Tuesday, January 13, 2009

Interview: Tony Piro (Calamities of Nature), 2/2

Continued from the first half of the interview

JF: How do you view the relationship between art and writing in your comic? Do you think your approach to cartooning favors one or the other? Do you view one or the other as the "backbone" of a strip?

TP: I don't know. I find both to be a constant struggle. When I look back at my old stuff, I absolutely hate it on both levels. But I do see improvement over time. I guess that's what happens if you're in this game long enough. I would be interested in hearing what my readers have to say about this. As far as first impressions go, what attracted them to the strip initially, the art or the writing?

Ideally, I would hope that the art and writing work hand in hand in any given comic. Take either away, and the gag doesn't work the same. This seems like a reasonable goal, otherwise why choose comics as the medium of presentation? Nevertheless, many of my strips probably rely a little heavily of the dialogue to tell the gag. I'll have two characters discussing something as they walk through the forest. In a sense, they could be doing a lot of different things and still get the gag across. I have a visual medium at my disposal, I should sometimes try to "show" instead of "tell." I would say this a shortcoming of my strip right now. It's something I need to work on.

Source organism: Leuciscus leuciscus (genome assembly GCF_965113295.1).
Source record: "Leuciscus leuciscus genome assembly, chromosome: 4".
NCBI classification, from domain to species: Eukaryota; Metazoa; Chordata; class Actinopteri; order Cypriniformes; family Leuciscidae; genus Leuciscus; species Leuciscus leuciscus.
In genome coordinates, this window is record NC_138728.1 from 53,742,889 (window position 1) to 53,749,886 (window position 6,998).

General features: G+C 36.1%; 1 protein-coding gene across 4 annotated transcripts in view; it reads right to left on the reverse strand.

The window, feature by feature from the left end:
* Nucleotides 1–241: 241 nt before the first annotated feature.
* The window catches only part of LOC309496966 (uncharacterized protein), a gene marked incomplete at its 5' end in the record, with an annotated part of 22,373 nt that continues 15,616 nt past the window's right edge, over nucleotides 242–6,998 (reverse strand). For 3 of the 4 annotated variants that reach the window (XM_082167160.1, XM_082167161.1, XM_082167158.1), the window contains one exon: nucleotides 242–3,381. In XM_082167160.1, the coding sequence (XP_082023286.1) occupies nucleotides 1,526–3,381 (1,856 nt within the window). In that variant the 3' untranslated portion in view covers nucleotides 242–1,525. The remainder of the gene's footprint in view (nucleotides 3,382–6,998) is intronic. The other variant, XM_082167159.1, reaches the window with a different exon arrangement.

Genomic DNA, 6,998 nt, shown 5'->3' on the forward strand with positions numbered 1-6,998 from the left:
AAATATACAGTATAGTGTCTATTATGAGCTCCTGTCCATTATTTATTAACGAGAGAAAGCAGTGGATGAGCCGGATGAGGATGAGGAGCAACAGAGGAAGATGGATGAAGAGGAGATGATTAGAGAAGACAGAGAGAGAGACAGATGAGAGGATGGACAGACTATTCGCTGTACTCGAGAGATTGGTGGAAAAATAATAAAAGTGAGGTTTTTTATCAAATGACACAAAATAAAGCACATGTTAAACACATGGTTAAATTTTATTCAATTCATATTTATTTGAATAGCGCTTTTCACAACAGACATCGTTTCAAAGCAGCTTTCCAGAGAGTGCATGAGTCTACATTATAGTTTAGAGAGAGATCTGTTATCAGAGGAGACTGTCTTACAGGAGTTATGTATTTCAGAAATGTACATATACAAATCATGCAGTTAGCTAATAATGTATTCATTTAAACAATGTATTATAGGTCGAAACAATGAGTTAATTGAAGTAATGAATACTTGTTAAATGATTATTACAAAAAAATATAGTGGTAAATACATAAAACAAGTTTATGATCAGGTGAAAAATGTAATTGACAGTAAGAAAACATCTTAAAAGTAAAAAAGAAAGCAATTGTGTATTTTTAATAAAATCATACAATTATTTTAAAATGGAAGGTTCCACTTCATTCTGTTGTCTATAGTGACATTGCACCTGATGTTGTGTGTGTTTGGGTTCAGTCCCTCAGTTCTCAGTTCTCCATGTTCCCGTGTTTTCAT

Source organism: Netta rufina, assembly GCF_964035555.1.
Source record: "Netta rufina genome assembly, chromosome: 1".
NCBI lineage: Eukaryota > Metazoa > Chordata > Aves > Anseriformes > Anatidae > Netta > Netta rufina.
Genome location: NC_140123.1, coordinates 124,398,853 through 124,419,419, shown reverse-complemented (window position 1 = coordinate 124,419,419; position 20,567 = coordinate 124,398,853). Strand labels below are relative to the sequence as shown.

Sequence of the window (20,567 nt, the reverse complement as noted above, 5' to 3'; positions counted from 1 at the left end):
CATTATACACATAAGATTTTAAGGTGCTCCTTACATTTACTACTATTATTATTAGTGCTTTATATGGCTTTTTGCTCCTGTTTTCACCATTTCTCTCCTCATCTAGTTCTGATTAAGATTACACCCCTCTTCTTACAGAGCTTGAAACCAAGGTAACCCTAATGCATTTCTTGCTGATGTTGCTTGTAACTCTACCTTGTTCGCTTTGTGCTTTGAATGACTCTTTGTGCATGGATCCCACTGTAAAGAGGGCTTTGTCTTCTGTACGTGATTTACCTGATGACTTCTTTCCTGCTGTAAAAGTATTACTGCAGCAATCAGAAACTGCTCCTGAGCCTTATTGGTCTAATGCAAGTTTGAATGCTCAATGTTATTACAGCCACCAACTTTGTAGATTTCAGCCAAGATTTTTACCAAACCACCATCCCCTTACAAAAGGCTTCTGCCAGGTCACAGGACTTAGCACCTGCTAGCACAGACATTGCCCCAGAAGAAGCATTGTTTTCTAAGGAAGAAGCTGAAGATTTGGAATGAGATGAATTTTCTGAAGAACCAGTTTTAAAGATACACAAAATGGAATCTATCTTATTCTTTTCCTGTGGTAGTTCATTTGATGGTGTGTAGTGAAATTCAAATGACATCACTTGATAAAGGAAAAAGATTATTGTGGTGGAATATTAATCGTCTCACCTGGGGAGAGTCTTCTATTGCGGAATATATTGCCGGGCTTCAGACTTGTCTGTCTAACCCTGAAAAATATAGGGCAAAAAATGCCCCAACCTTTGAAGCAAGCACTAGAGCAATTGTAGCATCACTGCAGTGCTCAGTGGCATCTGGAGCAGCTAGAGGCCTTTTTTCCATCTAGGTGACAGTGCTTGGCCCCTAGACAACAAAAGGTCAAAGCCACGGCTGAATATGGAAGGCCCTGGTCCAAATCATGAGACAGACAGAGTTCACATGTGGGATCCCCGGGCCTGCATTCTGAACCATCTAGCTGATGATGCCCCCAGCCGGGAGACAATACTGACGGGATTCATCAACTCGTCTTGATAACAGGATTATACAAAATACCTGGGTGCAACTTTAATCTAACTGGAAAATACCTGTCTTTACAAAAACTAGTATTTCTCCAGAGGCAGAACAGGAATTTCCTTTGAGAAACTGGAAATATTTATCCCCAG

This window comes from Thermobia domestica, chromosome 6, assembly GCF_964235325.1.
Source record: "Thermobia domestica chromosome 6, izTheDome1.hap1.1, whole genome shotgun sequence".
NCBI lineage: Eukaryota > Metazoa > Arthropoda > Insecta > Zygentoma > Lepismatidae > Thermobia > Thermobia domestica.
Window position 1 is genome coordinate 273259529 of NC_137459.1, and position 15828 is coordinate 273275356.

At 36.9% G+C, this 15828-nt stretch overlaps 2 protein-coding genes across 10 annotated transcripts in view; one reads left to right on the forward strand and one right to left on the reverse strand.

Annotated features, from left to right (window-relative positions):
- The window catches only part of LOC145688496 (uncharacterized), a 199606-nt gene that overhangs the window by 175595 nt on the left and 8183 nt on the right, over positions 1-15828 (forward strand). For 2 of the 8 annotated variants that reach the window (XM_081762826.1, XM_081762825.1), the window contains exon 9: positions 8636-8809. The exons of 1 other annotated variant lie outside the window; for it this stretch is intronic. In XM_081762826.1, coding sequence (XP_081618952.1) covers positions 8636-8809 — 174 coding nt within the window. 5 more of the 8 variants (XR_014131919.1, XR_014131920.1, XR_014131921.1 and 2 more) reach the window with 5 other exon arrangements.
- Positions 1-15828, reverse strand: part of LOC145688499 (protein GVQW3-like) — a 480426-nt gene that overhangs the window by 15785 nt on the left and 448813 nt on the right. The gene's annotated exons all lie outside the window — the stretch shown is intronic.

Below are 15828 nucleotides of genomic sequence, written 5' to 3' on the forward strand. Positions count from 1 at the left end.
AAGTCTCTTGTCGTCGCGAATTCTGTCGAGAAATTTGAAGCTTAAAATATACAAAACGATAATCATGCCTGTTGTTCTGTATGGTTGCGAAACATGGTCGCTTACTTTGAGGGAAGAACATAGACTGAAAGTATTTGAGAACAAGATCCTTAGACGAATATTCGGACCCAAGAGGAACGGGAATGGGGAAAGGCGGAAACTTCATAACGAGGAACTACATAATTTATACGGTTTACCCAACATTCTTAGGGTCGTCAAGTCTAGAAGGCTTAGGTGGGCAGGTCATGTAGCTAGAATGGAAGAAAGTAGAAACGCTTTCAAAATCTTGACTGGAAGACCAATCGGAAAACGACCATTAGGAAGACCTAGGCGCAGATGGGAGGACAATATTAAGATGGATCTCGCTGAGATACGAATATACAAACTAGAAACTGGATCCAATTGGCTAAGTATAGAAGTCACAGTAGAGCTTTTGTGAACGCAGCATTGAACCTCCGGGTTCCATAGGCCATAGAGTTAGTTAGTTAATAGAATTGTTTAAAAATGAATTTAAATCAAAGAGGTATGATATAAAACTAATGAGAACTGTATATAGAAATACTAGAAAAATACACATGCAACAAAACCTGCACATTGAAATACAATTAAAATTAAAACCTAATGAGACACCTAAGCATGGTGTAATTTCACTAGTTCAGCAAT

As for the "backbone" of the strip, I'm going go on a limb and say maybe color is the one constant that has been with Calamities since the beginning. When I changed formats I experimented with the idea of going black and white and updating 5 days a week. When I showed a few example strips to my friends they basically told me that my art wouldn't fly without color. I'd need to rethink my whole use of blacks. The use of color actually helps the reader process the information in the strip faster, so that the joke comes across clearer and is (hopefully) more funny.